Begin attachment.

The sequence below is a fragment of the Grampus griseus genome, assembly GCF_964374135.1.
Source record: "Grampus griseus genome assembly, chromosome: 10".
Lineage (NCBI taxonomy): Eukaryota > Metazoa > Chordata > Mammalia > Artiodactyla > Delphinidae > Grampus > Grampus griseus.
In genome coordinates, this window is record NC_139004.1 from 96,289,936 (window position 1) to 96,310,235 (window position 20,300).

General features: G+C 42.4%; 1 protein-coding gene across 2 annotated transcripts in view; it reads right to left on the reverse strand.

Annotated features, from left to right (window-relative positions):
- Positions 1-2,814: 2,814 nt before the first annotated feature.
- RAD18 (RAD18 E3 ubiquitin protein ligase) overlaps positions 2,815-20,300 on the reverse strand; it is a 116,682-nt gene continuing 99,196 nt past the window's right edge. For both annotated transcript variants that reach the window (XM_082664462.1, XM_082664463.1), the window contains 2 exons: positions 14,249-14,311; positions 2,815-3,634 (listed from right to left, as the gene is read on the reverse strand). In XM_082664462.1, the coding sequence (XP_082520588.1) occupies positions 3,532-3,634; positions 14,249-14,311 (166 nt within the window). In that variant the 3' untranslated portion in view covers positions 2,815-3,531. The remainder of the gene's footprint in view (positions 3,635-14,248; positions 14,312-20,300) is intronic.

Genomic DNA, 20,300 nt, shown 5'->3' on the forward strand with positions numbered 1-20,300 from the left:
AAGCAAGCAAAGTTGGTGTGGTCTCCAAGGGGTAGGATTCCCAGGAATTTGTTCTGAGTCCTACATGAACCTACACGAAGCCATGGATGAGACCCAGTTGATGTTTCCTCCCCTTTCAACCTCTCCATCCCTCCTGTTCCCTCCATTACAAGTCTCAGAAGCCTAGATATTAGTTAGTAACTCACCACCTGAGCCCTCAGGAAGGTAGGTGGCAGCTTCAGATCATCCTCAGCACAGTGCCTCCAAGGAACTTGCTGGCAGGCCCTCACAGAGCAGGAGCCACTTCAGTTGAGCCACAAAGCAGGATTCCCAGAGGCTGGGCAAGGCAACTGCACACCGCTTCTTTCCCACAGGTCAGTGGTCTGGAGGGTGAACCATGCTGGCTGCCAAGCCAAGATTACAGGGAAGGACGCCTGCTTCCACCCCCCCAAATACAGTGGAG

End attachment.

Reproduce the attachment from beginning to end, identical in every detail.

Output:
The sequence below is a fragment of the Grampus griseus genome, assembly GCF_964374135.1.
Source record: "Grampus griseus genome assembly, chromosome: 10".
Lineage (NCBI taxonomy): Eukaryota > Metazoa > Chordata > Mammalia > Artiodactyla > Delphinidae > Grampus > Grampus griseus.
In genome coordinates, this window is record NC_139004.1 from 96,289,936 (window position 1) to 96,310,235 (window position 20,300).

General features: G+C 42.4%; 1 protein-coding gene across 2 annotated transcripts in view; it reads right to left on the reverse strand.

Annotated features, from left to right (window-relative positions):
- Positions 1-2,814: 2,814 nt before the first annotated feature.
- RAD18 (RAD18 E3 ubiquitin protein ligase) overlaps positions 2,815-20,300 on the reverse strand; it is a 116,682-nt gene continuing 99,196 nt past the window's right edge. For both annotated transcript variants that reach the window (XM_082664462.1, XM_082664463.1), the window contains 2 exons: positions 14,249-14,311; positions 2,815-3,634 (listed from right to left, as the gene is read on the reverse strand). In XM_082664462.1, the coding sequence (XP_082520588.1) occupies positions 3,532-3,634; positions 14,249-14,311 (166 nt within the window). In that variant the 3' untranslated portion in view covers positions 2,815-3,531. The remainder of the gene's footprint in view (positions 3,635-14,248; positions 14,312-20,300) is intronic.

Genomic DNA, 20,300 nt, shown 5'->3' on the forward strand with positions numbered 1-20,300 from the left:
AAGCAAGCAAAGTTGGTGTGGTCTCCAAGGGGTAGGATTCCCAGGAATTTGTTCTGAGTCCTACATGAACCTACACGAAGCCATGGATGAGACCCAGTTGATGTTTCCTCCCCTTTCAACCTCTCCATCCCTCCTGTTCCCTCCATTACAAGTCTCAGAAGCCTAGATATTAGTTAGTAACTCACCACCTGAGCCCTCAGGAAGGTAGGTGGCAGCTTCAGATCATCCTCAGCACAGTGCCTCCAAGGAACTTGCTGGCAGGCCCTCACAGAGCAGGAGCCACTTCAGTTGAGCCACAAAGCAGGATTCCCAGAGGCTGGGCAAGGCAACTGCACACCGCTTCTTTCCCACAGGTCAGTGGTCTGGAGGGTGAACCATGCTGGCTGCCAAGCCAAGATTACAGGGAAGGACGCCTGCTTCCACCCCCCCAAATACAGTGGAG